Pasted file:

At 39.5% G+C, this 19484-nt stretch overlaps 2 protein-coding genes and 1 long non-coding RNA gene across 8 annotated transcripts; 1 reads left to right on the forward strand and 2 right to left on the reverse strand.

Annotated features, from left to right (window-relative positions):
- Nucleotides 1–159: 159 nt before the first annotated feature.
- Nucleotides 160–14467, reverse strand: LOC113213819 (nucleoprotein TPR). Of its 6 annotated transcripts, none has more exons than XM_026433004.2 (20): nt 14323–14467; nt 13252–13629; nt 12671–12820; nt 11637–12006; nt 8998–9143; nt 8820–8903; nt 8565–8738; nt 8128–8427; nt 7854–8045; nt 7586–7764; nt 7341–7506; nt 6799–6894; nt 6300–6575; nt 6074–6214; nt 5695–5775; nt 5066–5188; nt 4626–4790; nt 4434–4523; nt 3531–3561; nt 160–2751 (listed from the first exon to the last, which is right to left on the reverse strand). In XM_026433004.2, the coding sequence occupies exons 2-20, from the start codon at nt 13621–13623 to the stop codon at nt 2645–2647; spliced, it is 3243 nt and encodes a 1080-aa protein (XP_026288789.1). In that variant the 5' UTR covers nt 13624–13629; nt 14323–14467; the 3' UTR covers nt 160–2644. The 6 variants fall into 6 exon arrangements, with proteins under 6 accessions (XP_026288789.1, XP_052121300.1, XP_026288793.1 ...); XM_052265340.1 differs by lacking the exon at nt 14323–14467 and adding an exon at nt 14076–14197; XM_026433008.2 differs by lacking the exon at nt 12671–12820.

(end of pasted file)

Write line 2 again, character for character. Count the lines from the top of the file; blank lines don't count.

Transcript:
Annotated features, from left to right (window-relative positions):